A 75-year-old mystery off the coast of South Carolina took a strange twist Friday, when an expedition of maritime archaeologist and historians tried to find an oil tanker sunk by a German U-boat in 1943.
The fate of the S.S. Bloody Marsh is notorious for several reasons, including the fact the “U-66 surfaced to view the sinking ship and struck one of the lifeboats, knocking the sailors into the sea before leaving the scene,” says maritime archaeologist Mike Brennan, who was part of the NOAA-backed expedition.
Historians have long been puzzled over where it went down, and fear an environmental time bomb is ticking in its cargo holds: 106,496 barrels (4,472,832 gallons) of oil, NOAA says.
On Friday, an expedition called Windows to the Deep 2019 set out to find the ship using “high-resolution mapping data” that indicated something of the right size was sitting 80 miles off South Carolina.
However, what they located was not the Bloody Marsh, a NOAA official told McClatchy.
“The team did not find a shipwreck, but instead encountered several rocky outcrops that hosted a variety of sponges, coral fish and invertebrates,” said Emily Crum, a spokesperson for the NOAA Office of Ocean Exploration and Research.
For now, the Bloody Marsh will stay lost, unless found accidentally, officials told McClatchy. The website Uboat.net suggests it’s likely somewhere off Hilton Head, near the state’s Georgia border.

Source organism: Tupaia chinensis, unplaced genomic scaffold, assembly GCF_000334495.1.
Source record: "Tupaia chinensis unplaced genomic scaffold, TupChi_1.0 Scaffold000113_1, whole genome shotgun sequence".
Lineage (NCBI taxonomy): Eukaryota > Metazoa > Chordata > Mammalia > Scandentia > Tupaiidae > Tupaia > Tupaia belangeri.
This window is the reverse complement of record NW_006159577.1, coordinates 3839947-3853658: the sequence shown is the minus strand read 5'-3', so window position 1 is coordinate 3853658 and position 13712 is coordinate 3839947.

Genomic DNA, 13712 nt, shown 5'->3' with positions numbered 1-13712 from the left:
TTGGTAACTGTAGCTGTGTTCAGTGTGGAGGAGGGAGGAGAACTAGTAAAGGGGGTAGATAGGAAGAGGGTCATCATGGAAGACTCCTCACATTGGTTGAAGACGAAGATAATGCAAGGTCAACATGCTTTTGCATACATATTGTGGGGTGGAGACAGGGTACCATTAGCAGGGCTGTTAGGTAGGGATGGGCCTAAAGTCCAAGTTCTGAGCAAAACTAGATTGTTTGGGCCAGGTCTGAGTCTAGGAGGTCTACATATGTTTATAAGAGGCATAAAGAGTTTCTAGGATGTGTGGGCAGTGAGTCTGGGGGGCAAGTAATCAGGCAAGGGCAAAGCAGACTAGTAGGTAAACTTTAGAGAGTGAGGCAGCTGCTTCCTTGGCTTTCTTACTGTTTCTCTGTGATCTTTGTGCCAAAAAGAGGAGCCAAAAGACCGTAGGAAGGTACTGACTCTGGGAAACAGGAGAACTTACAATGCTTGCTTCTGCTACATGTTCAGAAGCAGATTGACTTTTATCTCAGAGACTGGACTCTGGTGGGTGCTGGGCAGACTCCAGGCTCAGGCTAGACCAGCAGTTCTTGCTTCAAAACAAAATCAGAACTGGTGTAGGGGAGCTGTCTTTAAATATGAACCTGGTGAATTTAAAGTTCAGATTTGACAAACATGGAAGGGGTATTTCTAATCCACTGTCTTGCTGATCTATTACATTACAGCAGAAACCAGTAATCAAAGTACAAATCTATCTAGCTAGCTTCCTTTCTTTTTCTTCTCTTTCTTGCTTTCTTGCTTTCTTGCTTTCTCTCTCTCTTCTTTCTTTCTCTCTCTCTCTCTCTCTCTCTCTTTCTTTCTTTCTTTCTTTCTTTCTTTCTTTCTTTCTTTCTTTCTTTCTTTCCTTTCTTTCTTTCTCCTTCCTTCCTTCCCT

The Bloody Marsh will continue to pose a threat, because 75 years of corrosion could cause “seams to split and release the oil cargo” at any time, Brennan says.
South Carolina’s popular beaches could feel the impact of that pollution.
The wreck is one of many examples of a German sea campaign that successfully targeted “merchant shipping vessels resupplying Europe” at the height of World War II, he says.
“A torpedo from U-66 struck the aft port side, destroying the engine room and killing three of the crew,” Brennan wrote in a June 29 report. “The rest of the crew and armed guards on the vessel boarded life rafts and escaped. A second torpedo struck the port side amidships and broke the tanker in two, sinking it quickly.”
Maritime archaeologists almost immediately “began to discuss next steps for finding Bloody Marsh,” Brennan says in his report.
“The wreck of this tanker, as well as others sunk by U-boats in World War II, is important to find and document so we can assess the potential pollution threat,” he wrote, “and make a determination about ... how best to mitigate a potential oil spill.”